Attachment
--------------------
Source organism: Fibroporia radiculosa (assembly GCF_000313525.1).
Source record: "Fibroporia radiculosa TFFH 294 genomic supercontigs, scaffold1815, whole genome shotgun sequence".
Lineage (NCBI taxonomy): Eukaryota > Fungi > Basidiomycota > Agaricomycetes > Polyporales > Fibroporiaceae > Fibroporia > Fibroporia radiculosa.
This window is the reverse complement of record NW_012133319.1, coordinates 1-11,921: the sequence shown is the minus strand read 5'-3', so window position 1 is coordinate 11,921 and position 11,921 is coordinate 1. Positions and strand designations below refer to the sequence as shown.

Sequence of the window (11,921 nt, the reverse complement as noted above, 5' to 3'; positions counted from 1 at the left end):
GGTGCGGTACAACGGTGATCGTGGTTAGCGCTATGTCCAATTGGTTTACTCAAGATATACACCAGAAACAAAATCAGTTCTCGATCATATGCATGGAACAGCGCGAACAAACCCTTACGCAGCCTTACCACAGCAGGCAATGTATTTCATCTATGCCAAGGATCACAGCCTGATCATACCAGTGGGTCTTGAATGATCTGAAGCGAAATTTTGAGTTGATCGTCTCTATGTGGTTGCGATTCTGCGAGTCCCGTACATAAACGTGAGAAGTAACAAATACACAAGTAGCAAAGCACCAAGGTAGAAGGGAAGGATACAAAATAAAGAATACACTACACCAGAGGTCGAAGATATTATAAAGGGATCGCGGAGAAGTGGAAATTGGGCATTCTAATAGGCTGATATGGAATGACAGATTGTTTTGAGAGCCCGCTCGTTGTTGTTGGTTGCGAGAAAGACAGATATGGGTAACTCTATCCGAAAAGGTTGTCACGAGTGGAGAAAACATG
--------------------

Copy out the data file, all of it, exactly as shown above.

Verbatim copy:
Source organism: Fibroporia radiculosa (assembly GCF_000313525.1).
Source record: "Fibroporia radiculosa TFFH 294 genomic supercontigs, scaffold1815, whole genome shotgun sequence".
Lineage (NCBI taxonomy): Eukaryota > Fungi > Basidiomycota > Agaricomycetes > Polyporales > Fibroporiaceae > Fibroporia > Fibroporia radiculosa.
This window is the reverse complement of record NW_012133319.1, coordinates 1-11,921: the sequence shown is the minus strand read 5'-3', so window position 1 is coordinate 11,921 and position 11,921 is coordinate 1. Positions and strand designations below refer to the sequence as shown.

Sequence of the window (11,921 nt, the reverse complement as noted above, 5' to 3'; positions counted from 1 at the left end):
GGTGCGGTACAACGGTGATCGTGGTTAGCGCTATGTCCAATTGGTTTACTCAAGATATACACCAGAAACAAAATCAGTTCTCGATCATATGCATGGAACAGCGCGAACAAACCCTTACGCAGCCTTACCACAGCAGGCAATGTATTTCATCTATGCCAAGGATCACAGCCTGATCATACCAGTGGGTCTTGAATGATCTGAAGCGAAATTTTGAGTTGATCGTCTCTATGTGGTTGCGATTCTGCGAGTCCCGTACATAAACGTGAGAAGTAACAAATACACAAGTAGCAAAGCACCAAGGTAGAAGGGAAGGATACAAAATAAAGAATACACTACACCAGAGGTCGAAGATATTATAAAGGGATCGCGGAGAAGTGGAAATTGGGCATTCTAATAGGCTGATATGGAATGACAGATTGTTTTGAGAGCCCGCTCGTTGTTGTTGGTTGCGAGAAAGACAGATATGGGTAACTCTATCCGAAAAGGTTGTCACGAGTGGAGAAAACATG